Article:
Cloud Foundry sponsored this post.
Far too often, people make the assumption that someone else will do the thing. We see this in every aspect of our daily lives, from personal to professional and across industries. Someone might notice their neighbor’s house is on fire but think, “Someone else must have called the fire department already.” Or perhaps you are a developer who sees a bug in the collective software, but you assume someone else will submit the fix because you have other things to do.
When we all share accountability, we are prone to abdicating responsibility if we assume others will take care of it for us. This is known as the “tragedy of the commons.”
Open source is especially prone to this phenomenon. In fact, this is one of the biggest challenges confronting our highly collaborative industry.
By its very nature, open source creates a challenging and delicately balanced dichotomy. Because the software is free to use, too many developers and IT leaders treat it the same way as commercial off-the-shelf software (COTS). Companies use it, but don’t contribute back to it.
Participation — via contributions to code, documentation, community engagement, and more — is essential to the perpetuation of open source. People ensure the evolution of open source technologies by improving the code, evolving the mission and providing the critical feedback that facilitates progress.
This is the tragedy of the commons in open source technology.
Shared resources must be treated like an organism that needs to be fed and well-tended in order to encourage its growth and evolution for the common good. Otherwise, it will die.
More companies and individuals need to get involved early and often. Open source software requires the community to contribute, or it does not work.
A platform may be viable and deliver desired results for your organization, but that doesn’t mean it’s mature and well taken care of by others. You can’t (and shouldn’t) assume someone else will chop wood and carry the water for you. Open source is the responsibility of the collective, not an individual.
You can’t (and shouldn’t) assume someone else will chop wood and carry the water for you.
As technologists, we are excited by the shiny new technologies constantly being introduced in our industry. But that doesn’t let us off the hook from maintaining the technologies that sit at the very core of our businesses.
It has been fantastic to see more and more enterprises embrace open source software. From my conversations with chief technology officers, I’ve learned this group also struggles to give back to open source in a meaningful way. This is not for lack of good intentions — but it can be a combination of perceived lack of time and simply not knowing the best way to get involved.
Here are some key ways you can approach open source and move the projects forward:
- Put Value Where You Get Value: Consider how valuable the open source technology you’re using is to the future of your company, then put a number on it. Add the need for the technology to stay up-to-date with new features and functionality as well as with the latest security updates. That responsibility rests with you: you are now a part of the community. You can’t assume it’s someone else’s problem to deal with. If we all did that, the technology would stagnate.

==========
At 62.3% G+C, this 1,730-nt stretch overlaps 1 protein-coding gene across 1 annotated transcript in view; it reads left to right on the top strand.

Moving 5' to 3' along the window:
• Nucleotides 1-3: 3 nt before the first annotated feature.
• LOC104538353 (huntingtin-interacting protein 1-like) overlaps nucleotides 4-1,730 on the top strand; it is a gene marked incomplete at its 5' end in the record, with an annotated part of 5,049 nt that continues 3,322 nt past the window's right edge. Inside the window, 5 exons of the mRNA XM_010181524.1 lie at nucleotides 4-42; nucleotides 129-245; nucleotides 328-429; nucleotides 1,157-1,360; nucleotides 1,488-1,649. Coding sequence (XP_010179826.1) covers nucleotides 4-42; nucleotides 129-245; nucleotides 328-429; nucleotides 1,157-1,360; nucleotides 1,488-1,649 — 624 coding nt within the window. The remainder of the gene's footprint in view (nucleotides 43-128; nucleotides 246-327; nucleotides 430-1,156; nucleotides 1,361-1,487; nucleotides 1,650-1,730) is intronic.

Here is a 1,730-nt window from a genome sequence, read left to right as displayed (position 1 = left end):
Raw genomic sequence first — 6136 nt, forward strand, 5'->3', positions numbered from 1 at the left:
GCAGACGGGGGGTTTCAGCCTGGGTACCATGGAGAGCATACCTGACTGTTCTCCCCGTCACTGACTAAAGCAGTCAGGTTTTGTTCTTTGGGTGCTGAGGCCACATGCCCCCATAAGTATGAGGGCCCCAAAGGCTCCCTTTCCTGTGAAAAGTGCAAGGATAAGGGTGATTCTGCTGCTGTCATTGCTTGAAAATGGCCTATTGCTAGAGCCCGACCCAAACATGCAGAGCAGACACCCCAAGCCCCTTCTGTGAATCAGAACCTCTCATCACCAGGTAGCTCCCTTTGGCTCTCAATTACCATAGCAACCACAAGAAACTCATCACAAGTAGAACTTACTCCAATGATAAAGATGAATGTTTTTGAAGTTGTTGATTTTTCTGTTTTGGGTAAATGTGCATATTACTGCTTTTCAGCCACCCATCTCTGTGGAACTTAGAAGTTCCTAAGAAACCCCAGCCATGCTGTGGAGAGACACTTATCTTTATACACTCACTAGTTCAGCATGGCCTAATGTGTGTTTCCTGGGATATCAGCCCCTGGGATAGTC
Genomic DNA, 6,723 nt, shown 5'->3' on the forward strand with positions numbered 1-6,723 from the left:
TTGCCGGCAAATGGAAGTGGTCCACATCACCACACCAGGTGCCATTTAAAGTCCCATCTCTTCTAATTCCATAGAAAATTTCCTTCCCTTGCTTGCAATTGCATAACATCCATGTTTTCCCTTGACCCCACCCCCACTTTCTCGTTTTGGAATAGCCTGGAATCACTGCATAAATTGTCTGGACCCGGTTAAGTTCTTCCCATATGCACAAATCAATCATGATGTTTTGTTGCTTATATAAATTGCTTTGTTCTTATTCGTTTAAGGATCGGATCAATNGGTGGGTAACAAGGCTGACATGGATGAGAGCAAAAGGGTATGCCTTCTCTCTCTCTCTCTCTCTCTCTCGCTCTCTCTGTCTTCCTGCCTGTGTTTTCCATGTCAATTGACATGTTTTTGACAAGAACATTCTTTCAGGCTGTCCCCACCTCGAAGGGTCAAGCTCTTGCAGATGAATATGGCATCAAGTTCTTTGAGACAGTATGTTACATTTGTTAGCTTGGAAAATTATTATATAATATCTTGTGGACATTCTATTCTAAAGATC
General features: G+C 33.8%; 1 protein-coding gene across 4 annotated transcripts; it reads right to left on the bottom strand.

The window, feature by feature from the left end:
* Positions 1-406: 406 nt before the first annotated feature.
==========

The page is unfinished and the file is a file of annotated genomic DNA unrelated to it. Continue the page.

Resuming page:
- Support the Involvement of Your Development Teams. Open source technology may be free, but the responsibilities and costs don’t end there. Although your contribution may not be monetary, participation requires your teams to invest in the ongoing development of the software. Your organization should allocate time for your teams to contribute back to the technology to ensure it continues to evolve and support your business. Developers want to be involved in open source projects, which enable them to stay up to speed on cutting edge technologies—both a boon to their career growth and to the advancement of your own tech teams. Some companies set aside a number of hours during the workweek for developers to contribute to open source projects, removing the assumption they should do this on their own time. This work can be coordinated through an open source program office, which maintains a list of open source projects that companies are using or maintaining.
- Join the Community: If the project is part of a foundation, join to get involved, and allocate time for your marketing teams to collaborate with the foundation’s staff. Most foundations have an extensive list of things to do, and not enough people to get it done. By participating in an open source foundation, you gain valuable mindshare of the project ecosystem.
Remember: When you become a part of the community and make room for your development teams to participate in open source, you are ultimately influencing the direction of the project — and shaping the industry at large.
Feature image via Pixabay.